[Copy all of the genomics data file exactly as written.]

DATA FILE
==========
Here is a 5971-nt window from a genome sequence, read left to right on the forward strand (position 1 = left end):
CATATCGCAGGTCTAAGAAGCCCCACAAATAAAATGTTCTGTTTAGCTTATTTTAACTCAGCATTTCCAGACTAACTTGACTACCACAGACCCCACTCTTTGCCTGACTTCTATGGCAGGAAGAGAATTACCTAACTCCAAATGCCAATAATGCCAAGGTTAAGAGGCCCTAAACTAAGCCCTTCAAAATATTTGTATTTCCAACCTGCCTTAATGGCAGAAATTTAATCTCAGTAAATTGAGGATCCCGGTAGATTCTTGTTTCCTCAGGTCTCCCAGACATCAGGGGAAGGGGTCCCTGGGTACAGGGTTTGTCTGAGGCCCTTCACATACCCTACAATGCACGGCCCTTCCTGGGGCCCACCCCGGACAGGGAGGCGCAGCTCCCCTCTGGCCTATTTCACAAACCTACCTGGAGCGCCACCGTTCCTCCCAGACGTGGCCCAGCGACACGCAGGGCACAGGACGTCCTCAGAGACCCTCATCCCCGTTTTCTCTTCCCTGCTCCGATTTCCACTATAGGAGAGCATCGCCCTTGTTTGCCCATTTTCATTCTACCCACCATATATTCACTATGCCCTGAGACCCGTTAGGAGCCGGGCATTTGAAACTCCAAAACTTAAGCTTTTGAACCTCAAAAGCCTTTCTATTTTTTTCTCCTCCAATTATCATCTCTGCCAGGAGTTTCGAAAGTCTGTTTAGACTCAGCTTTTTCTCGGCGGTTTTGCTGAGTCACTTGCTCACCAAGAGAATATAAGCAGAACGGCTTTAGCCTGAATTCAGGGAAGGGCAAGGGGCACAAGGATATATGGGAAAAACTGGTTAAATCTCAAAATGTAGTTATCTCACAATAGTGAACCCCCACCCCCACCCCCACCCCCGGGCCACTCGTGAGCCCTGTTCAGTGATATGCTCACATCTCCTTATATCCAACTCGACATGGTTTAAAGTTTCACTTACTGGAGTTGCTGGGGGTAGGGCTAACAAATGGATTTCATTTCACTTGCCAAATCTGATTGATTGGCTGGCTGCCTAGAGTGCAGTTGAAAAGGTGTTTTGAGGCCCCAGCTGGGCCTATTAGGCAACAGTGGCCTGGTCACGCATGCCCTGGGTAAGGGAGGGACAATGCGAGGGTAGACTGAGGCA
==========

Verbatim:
Here is a 5971-nt window from a genome sequence, read left to right on the forward strand (position 1 = left end):
CATATCGCAGGTCTAAGAAGCCCCACAAATAAAATGTTCTGTTTAGCTTATTTTAACTCAGCATTTCCAGACTAACTTGACTACCACAGACCCCACTCTTTGCCTGACTTCTATGGCAGGAAGAGAATTACCTAACTCCAAATGCCAATAATGCCAAGGTTAAGAGGCCCTAAACTAAGCCCTTCAAAATATTTGTATTTCCAACCTGCCTTAATGGCAGAAATTTAATCTCAGTAAATTGAGGATCCCGGTAGATTCTTGTTTCCTCAGGTCTCCCAGACATCAGGGGAAGGGGTCCCTGGGTACAGGGTTTGTCTGAGGCCCTTCACATACCCTACAATGCACGGCCCTTCCTGGGGCCCACCCCGGACAGGGAGGCGCAGCTCCCCTCTGGCCTATTTCACAAACCTACCTGGAGCGCCACCGTTCCTCCCAGACGTGGCCCAGCGACACGCAGGGCACAGGACGTCCTCAGAGACCCTCATCCCCGTTTTCTCTTCCCTGCTCCGATTTCCACTATAGGAGAGCATCGCCCTTGTTTGCCCATTTTCATTCTACCCACCATATATTCACTATGCCCTGAGACCCGTTAGGAGCCGGGCATTTGAAACTCCAAAACTTAAGCTTTTGAACCTCAAAAGCCTTTCTATTTTTTTCTCCTCCAATTATCATCTCTGCCAGGAGTTTCGAAAGTCTGTTTAGACTCAGCTTTTTCTCGGCGGTTTTGCTGAGTCACTTGCTCACCAAGAGAATATAAGCAGAACGGCTTTAGCCTGAATTCAGGGAAGGGCAAGGGGCACAAGGATATATGGGAAAAACTGGTTAAATCTCAAAATGTAGTTATCTCACAATAGTGAACCCCCACCCCCACCCCCACCCCCGGGCCACTCGTGAGCCCTGTTCAGTGATATGCTCACATCTCCTTATATCCAACTCGACATGGTTTAAAGTTTCACTTACTGGAGTTGCTGGGGGTAGGGCTAACAAATGGATTTCATTTCACTTGCCAAATCTGATTGATTGGCTGGCTGCCTAGAGTGCAGTTGAAAAGGTGTTTTGAGGCCCCAGCTGGGCCTATTAGGCAACAGTGGCCTGGTCACGCATGCCCTGGGTAAGGGAGGGACAATGCGAGGGTAGACTGAGGCA